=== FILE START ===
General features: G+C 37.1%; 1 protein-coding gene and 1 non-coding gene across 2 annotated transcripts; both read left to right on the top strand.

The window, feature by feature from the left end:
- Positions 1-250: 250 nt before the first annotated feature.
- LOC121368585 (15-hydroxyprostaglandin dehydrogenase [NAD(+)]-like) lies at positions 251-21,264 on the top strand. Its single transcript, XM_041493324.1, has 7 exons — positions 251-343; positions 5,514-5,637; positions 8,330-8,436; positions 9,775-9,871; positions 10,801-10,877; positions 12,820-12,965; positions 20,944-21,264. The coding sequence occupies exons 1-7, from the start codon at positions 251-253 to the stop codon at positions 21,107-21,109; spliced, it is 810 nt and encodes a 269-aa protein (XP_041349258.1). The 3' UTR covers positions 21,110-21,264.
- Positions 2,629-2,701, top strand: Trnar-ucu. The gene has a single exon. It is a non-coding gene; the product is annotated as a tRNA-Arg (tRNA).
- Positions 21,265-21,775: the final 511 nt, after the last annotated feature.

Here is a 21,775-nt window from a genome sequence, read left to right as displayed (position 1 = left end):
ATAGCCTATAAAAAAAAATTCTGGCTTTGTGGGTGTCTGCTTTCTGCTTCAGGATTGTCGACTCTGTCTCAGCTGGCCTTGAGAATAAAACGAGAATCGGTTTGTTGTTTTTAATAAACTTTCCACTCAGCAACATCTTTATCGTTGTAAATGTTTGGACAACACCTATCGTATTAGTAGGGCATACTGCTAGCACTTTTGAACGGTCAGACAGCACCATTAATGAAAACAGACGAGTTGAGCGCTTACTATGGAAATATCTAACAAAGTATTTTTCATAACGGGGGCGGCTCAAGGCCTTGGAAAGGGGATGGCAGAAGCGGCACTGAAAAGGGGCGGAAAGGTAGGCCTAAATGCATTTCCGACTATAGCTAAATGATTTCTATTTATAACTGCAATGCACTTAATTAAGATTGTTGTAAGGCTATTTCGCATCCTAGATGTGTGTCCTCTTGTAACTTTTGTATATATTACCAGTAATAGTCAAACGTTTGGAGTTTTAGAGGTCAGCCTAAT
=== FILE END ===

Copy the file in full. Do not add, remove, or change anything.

General features: G+C 37.1%; 1 protein-coding gene and 1 non-coding gene across 2 annotated transcripts; both read left to right on the top strand.

The window, feature by feature from the left end:
- Positions 1-250: 250 nt before the first annotated feature.
- LOC121368585 (15-hydroxyprostaglandin dehydrogenase [NAD(+)]-like) lies at positions 251-21,264 on the top strand. Its single transcript, XM_041493324.1, has 7 exons — positions 251-343; positions 5,514-5,637; positions 8,330-8,436; positions 9,775-9,871; positions 10,801-10,877; positions 12,820-12,965; positions 20,944-21,264. The coding sequence occupies exons 1-7, from the start codon at positions 251-253 to the stop codon at positions 21,107-21,109; spliced, it is 810 nt and encodes a 269-aa protein (XP_041349258.1). The 3' UTR covers positions 21,110-21,264.
- Positions 2,629-2,701, top strand: Trnar-ucu. The gene has a single exon. It is a non-coding gene; the product is annotated as a tRNA-Arg (tRNA).
- Positions 21,265-21,775: the final 511 nt, after the last annotated feature.

Here is a 21,775-nt window from a genome sequence, read left to right as displayed (position 1 = left end):
ATAGCCTATAAAAAAAAATTCTGGCTTTGTGGGTGTCTGCTTTCTGCTTCAGGATTGTCGACTCTGTCTCAGCTGGCCTTGAGAATAAAACGAGAATCGGTTTGTTGTTTTTAATAAACTTTCCACTCAGCAACATCTTTATCGTTGTAAATGTTTGGACAACACCTATCGTATTAGTAGGGCATACTGCTAGCACTTTTGAACGGTCAGACAGCACCATTAATGAAAACAGACGAGTTGAGCGCTTACTATGGAAATATCTAACAAAGTATTTTTCATAACGGGGGCGGCTCAAGGCCTTGGAAAGGGGATGGCAGAAGCGGCACTGAAAAGGGGCGGAAAGGTAGGCCTAAATGCATTTCCGACTATAGCTAAATGATTTCTATTTATAACTGCAATGCACTTAATTAAGATTGTTGTAAGGCTATTTCGCATCCTAGATGTGTGTCCTCTTGTAACTTTTGTATATATTACCAGTAATAGTCAAACGTTTGGAGTTTTAGAGGTCAGCCTAAT